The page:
Suffers”by Phillip Moffitt The Buddha identified 3 type of suffering: the dukkha of physical and emotional discomfort … The first type of dukkha is the obvious suffering triggered by physical pain

, from the small pain of stubbing a

toe, cravings, and lack of sleep, to the misery of chronic illness. It is also the emotional suffering that develops when you end up being frustrated that things do not go your method, or upset about life’s oppressions, or fretted about money or meeting others’expectations. [The second kind] is the suffering brought on by the reality that life is continuously altering. Doesn’t it frequently appear as though the moment you have found happiness in life, it vanishes practically at the same time? … In truth, no minute is reputable because the next minute is constantly coming along fast on its heels. It resembles a continuous barrage of modification weakening every state of happiness. The mind never finds a location to kick back and take pleasure in life without fear … Moreover, every day, even throughout the pleasant minutes, do you not experience a hidden unease about the future? This concern and stress and anxiety is a symptom of the 3rd type of suffering the Buddha recognized– life’s inherent unsatisfactoriness due to its intrinsic instability. Impermanence is not the cause of suffering From”Understanding This Reality Is Noble “by Traleg Kyabgon Rinpoche. We may find, as the Buddha tells us, that the lack of substantiality or permanence in all that surrounds us triggers misery and pain. This does not mean, nevertheless, that the experience of impermanence or non-substantiality is itself suffering

or the direct reason for suffering. We misunderstand the Buddha’s message if

we believe it is the reality that all things are impermanent or non-substantial or without a solid self that creates suffering. These basic facts are not the truth of the origin of suffering. Dukkha is produced not by things themselves or by their poor nature. Rather, our mind has actually been conditioned by lack of knowledge into believing that everlasting joy can be acquired through things that are ephemeral and transient. There is no easy way out From” The Middle Method of Tension “by Judy Lief The basic teaching of the

first honorable reality, the fact of suffering, may be the most difficult to understand and accept. We keep believing that if we simply fix this or repair that, tweak here or there, we can avoid it. We think that if we were smarter, prettier, wealthier, more powerful, living somewhere else, more youthful, older, male, woman, with various parents– you call it– things would be different. However things are not various; they are as bad as they appear! Considering that it is impractical to wish for a worry-free life, which would not be all that good in any case, it makes more sense to find out how to deal with the stresses that undoubtedly emerge. Suffering is a signal From”Worry the Right Thing” by Robert Thurman The reality of suffering is not an end ofthe world forecast. It is not expressing an inevitable fate. On the contrary, it notifies us to the fact that we are not knowing what we actually are. There is something behind our suffering From”The Response to Anger & Hostility is Perseverance”by Pema Chödrön Whenever there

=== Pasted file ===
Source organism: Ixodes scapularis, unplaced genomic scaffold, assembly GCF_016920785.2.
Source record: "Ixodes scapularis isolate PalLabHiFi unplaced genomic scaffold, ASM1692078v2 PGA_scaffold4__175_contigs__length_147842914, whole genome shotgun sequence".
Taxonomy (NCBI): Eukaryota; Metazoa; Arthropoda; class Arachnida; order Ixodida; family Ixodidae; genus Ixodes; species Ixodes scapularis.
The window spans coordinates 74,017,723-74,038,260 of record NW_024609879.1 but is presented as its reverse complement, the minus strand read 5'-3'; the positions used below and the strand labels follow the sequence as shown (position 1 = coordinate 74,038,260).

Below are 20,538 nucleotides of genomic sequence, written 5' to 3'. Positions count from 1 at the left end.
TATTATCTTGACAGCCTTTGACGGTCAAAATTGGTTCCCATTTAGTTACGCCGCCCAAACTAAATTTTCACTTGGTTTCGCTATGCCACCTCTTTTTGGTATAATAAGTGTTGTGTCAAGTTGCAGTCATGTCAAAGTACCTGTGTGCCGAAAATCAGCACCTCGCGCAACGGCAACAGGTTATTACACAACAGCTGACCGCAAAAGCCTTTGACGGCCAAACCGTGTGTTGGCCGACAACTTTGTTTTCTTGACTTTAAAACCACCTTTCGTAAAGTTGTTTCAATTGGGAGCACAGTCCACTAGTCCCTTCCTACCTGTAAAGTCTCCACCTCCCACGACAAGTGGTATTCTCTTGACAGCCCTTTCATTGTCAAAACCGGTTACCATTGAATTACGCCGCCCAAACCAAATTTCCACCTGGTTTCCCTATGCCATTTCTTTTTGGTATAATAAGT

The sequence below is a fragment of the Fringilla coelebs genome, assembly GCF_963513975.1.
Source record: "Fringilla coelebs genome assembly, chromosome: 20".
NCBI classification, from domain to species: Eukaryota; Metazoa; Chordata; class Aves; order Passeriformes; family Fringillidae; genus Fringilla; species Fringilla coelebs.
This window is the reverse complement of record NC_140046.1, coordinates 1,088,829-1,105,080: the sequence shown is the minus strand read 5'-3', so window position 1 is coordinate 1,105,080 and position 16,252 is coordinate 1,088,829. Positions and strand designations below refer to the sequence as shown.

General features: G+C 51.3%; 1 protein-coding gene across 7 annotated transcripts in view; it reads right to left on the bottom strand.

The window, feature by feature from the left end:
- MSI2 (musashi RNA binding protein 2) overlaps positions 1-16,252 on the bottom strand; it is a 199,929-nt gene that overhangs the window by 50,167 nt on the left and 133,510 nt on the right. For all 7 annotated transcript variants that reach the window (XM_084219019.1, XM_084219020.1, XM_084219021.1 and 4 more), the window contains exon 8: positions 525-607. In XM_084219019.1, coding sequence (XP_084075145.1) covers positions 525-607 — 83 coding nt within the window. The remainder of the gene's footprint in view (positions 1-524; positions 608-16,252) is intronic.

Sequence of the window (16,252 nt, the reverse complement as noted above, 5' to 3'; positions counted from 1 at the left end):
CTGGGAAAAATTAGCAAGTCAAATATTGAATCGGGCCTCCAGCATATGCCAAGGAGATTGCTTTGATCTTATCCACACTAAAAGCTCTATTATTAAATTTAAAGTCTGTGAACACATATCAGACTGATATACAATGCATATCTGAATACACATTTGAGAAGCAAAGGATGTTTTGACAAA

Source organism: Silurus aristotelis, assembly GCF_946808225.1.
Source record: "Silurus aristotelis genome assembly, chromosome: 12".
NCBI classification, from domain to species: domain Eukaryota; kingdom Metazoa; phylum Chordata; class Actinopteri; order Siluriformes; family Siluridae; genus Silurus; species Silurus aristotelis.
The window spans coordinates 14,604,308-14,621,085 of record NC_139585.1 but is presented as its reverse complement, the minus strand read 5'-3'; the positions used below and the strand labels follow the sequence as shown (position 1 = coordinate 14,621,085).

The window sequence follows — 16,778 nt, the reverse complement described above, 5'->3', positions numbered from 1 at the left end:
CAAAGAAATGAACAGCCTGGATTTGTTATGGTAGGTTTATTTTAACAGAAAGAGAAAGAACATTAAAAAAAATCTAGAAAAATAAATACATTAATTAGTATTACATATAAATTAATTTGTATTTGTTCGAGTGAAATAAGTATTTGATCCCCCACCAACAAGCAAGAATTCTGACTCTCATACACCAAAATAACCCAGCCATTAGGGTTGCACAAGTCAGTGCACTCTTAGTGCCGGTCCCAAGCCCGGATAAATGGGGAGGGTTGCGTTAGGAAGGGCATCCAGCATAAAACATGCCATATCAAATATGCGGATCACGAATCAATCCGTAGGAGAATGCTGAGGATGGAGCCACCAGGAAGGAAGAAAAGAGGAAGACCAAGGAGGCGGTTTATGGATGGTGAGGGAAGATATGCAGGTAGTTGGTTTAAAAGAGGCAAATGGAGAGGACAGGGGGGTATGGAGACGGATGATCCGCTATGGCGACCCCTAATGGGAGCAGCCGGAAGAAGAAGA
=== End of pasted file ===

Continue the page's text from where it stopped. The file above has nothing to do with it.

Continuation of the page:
is discomfort of any kind

— the discomfort of aggression, grieving, loss

, inflammation, bitterness, jealousy, indigestion, physical discomfort– if you actually look into that, you can learn on your own that behind the pain there is constantly something we are connected to. There is always something we’re holding on

to. I state that with such self-confidence, but you need to learn for yourself whether this

is actually true. You can read about it: the very first thing the Buddha ever taught was the reality that suffering originates from accessory. That remains in the books. However when you discover it yourself, it goes a little much deeper right now. Can you assist us at a crucial time? COVID-19 has brought remarkable suffering, uncertainty, worry, and stress to the world. Our genuine desire is that these Buddhist mentors, directed practices, and stories can be a balm in these challenging times. Over the previous month, over 400,000 readers like you have visited our site, checking out practically a million pages and streaming over 120,000 hours of video teachings. We want to offer even more Buddhist wisdom however our resources are strained. Can you help us?

Nobody is free from the pandemic’s effect, consisting of Lion’s Roar. We rely significantly on marketing and newsstand sales to support our work– both of which have actually dropped precipitously this year. Can you provide your assistance to Lion’s Roar at this crucial time? Source